Naval Hospital adds acupuncture to list of available services

A service member receives acupuncture treatment on March 7, 2014 at Dwight D. Eisenhower Army Medical Center's Physical Medicine and Rehabilitation Integrative Pain Management Center. Naval Hospital Camp Lejeune also recently added acupuncture to their list of available services.


By THOMAS BRENNAN | The Daily News, Jacksonville, N.C. | Published: April 3, 2014

No matter what treatment she tried, chronic pain troubled Sierra Praiswater — until a 5,000 year old technique finally brought her relief.

The 19-year-old hospital apprentice in the Navy suffered from chronic back pain, whether she was sitting, standing or laying down. But after receiving a total of 10 acupuncture needles in her ears, she is nearly pain free and immediately saw an increase in her range of motion and flexibility.  

“I feel really good right now because the sharp pain is gone,” said Praiswater, a general duty corpsman in the labor and delivery department of the hospital. “I feel a definite improvement. It’s not as uncomfortable. The worst area of pain was the middle of my back, but now that has completely subsided.”

Praiswater was among dozens of patients who lined up Tuesday at Naval Hospital Camp Lejeune in the Pain Management Clinic. Medical providers from across all branches of the military honed their newly-learned acupuncture techniques. The service member's new acupuncture skills were immediately available to patients upon the completion of training.

Acupuncture, according to the Mayo Clinic, is a technique involving the insertion of extremely thin needles through the skin at strategic points in order to minimize pain. Medical providers at the Naval Hospital can suggest acupuncture for pain management but patients also have the opportunity to request the procedure.

The Samueli Institute, a Virginia-based non-profit organization that researches and advocates for the integration of acupuncture and other complimentary procedures into modern medicine has worked with the Air Force Acupuncture Center at Joint Base Andrews in Maryland for 10 years. On Tuesday their team of clinicians and researchers introduced their Battlefield Acupuncture Program, a program that can be used in a clinical or field setting to alleviate acute or chronic pain.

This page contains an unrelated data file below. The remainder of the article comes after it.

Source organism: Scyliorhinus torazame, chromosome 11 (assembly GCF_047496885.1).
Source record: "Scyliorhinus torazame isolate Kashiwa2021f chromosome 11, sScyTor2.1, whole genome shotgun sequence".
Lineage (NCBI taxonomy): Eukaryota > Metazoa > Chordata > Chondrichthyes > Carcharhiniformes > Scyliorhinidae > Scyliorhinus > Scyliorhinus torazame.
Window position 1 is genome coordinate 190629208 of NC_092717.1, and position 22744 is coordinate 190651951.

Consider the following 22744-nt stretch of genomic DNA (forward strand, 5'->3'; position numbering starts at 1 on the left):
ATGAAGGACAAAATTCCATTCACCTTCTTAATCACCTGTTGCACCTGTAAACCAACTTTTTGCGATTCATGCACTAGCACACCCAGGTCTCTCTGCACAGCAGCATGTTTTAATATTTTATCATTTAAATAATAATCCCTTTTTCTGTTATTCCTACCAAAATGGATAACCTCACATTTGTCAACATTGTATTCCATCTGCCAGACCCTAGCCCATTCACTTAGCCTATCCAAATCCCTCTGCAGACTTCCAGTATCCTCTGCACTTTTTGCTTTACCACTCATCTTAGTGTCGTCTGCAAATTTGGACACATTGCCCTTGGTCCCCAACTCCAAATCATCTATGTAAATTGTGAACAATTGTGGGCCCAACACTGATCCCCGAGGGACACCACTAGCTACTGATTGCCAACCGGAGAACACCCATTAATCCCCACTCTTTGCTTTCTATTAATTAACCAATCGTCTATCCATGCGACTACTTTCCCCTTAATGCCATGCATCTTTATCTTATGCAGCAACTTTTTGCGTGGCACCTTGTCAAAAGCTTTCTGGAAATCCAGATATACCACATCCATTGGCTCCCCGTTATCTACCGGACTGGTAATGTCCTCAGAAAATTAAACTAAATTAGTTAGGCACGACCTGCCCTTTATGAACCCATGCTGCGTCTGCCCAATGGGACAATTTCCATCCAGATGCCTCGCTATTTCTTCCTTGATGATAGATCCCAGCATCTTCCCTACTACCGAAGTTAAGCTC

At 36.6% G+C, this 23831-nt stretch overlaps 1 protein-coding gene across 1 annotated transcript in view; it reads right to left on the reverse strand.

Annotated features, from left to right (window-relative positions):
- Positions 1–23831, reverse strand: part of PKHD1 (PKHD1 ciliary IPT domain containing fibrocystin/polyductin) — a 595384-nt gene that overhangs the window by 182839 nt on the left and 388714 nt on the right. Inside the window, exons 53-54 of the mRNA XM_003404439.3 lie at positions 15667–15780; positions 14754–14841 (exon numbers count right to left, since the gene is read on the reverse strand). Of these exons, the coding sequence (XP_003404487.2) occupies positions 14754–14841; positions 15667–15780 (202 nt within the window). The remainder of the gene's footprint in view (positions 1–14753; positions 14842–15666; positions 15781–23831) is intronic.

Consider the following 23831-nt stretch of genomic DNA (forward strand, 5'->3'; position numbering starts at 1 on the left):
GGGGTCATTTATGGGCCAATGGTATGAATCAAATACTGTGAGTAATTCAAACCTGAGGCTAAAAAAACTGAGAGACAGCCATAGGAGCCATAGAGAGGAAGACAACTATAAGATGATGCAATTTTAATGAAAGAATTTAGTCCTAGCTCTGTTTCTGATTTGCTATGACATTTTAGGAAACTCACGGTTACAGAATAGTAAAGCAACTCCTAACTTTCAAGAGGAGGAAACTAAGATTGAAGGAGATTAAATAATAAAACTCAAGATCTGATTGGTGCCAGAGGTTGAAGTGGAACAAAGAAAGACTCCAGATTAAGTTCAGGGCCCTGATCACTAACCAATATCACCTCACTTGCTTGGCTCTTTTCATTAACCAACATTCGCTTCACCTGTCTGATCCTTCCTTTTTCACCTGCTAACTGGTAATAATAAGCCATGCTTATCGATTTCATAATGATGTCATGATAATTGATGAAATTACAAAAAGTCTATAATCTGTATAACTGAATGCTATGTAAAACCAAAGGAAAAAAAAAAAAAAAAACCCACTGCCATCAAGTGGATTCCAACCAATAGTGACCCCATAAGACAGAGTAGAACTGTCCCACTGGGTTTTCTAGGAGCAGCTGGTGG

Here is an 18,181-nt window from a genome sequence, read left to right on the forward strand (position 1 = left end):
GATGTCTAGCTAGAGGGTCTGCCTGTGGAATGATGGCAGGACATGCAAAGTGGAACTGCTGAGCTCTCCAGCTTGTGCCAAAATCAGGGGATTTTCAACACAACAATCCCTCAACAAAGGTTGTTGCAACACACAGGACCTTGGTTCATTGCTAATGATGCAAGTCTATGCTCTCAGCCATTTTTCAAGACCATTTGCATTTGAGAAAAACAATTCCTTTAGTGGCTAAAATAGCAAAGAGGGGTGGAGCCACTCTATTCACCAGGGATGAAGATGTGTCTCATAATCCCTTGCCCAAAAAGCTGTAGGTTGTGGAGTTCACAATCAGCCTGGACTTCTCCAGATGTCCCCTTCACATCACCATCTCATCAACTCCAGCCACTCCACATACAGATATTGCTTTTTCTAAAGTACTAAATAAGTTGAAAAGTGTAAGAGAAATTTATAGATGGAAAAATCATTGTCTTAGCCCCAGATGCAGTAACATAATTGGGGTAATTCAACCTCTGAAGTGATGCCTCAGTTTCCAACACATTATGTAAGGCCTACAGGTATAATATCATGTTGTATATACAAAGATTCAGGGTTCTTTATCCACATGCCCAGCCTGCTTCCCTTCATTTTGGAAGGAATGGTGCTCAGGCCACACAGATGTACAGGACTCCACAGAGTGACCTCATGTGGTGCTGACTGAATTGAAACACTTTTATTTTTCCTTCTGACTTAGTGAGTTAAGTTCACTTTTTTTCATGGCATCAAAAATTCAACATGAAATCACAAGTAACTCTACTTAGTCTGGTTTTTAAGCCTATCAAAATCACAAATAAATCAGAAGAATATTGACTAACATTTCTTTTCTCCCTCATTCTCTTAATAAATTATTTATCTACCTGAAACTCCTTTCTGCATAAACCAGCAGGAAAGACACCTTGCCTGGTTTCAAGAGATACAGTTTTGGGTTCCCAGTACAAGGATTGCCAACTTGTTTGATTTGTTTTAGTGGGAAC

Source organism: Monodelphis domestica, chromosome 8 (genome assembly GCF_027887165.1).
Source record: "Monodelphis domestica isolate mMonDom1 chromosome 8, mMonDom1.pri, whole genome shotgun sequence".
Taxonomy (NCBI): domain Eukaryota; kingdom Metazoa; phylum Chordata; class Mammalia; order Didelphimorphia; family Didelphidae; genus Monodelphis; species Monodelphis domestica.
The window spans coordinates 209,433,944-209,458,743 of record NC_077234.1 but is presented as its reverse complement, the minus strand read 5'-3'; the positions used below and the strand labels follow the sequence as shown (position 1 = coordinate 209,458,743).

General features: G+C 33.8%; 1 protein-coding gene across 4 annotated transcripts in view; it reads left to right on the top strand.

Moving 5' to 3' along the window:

Not knowing what to expect, Praiswater said the corpsman who did her acupuncture took the time to explain the procedure and what she should expect. Following the procedure, discharge instructions were given which include limiting exercise, refraining from large meals and not operating motor vehicles or machinery because the symptoms of becoming lightheaded and feeling euphoric can be dangerous during those activities.

“My back gradually got better as I sat there or moved around a bit,” Praiswater said. “Each time they stuck the needle in, it became easier and easier to sit there. The pain gradually went away as they did the procedure. I would recommend the procedure because it’s a good addition on top of physical therapy. If you’re serious about getting better faster, I think this is a good option for patients.”

As the medical provider rendering the acupuncture to patients, Petty Officer First Class Heather Eisenhardt, 31, of Sneads Ferry said that performing the actual procedure is “fairly simple” and doesn’t take too long to master. The great thing about the Battlefield Acupuncture Program, she said, is that it can be used at the smallest battalion aid station, at a hospital or anywhere in between because it is very practical and takes very little time to do. Today, Eisenhardt alongside her colleagues spent four hours learning about the acupuncture and then practiced on oranges before performing the procedures on actual patients, all of which was done under the supervision of the Samueli Institute staff.